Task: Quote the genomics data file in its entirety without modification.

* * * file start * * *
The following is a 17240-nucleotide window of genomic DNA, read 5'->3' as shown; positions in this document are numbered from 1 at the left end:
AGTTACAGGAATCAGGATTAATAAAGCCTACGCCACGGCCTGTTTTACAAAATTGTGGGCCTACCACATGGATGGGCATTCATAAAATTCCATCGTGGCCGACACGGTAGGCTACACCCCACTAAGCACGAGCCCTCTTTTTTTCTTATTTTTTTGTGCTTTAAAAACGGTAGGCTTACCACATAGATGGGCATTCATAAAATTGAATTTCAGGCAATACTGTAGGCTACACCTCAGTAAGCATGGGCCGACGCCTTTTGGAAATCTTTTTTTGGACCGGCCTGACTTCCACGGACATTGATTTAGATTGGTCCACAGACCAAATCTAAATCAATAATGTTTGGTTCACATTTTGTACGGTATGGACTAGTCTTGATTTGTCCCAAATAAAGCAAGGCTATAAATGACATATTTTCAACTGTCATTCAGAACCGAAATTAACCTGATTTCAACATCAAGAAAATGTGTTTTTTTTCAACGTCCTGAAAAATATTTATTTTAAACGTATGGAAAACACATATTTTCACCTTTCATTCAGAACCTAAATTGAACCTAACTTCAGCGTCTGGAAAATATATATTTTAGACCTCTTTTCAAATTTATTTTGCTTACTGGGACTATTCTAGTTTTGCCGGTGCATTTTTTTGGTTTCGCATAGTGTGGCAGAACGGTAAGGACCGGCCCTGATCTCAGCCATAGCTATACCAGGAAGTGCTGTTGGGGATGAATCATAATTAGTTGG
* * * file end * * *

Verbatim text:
The following is a 17240-nucleotide window of genomic DNA, read 5'->3' as shown; positions in this document are numbered from 1 at the left end:
AGTTACAGGAATCAGGATTAATAAAGCCTACGCCACGGCCTGTTTTACAAAATTGTGGGCCTACCACATGGATGGGCATTCATAAAATTCCATCGTGGCCGACACGGTAGGCTACACCCCACTAAGCACGAGCCCTCTTTTTTTCTTATTTTTTTGTGCTTTAAAAACGGTAGGCTTACCACATAGATGGGCATTCATAAAATTGAATTTCAGGCAATACTGTAGGCTACACCTCAGTAAGCATGGGCCGACGCCTTTTGGAAATCTTTTTTTGGACCGGCCTGACTTCCACGGACATTGATTTAGATTGGTCCACAGACCAAATCTAAATCAATAATGTTTGGTTCACATTTTGTACGGTATGGACTAGTCTTGATTTGTCCCAAATAAAGCAAGGCTATAAATGACATATTTTCAACTGTCATTCAGAACCGAAATTAACCTGATTTCAACATCAAGAAAATGTGTTTTTTTTCAACGTCCTGAAAAATATTTATTTTAAACGTATGGAAAACACATATTTTCACCTTTCATTCAGAACCTAAATTGAACCTAACTTCAGCGTCTGGAAAATATATATTTTAGACCTCTTTTCAAATTTATTTTGCTTACTGGGACTATTCTAGTTTTGCCGGTGCATTTTTTTGGTTTCGCATAGTGTGGCAGAACGGTAAGGACCGGCCCTGATCTCAGCCATAGCTATACCAGGAAGTGCTGTTGGGGATGAATCATAATTAGTTGG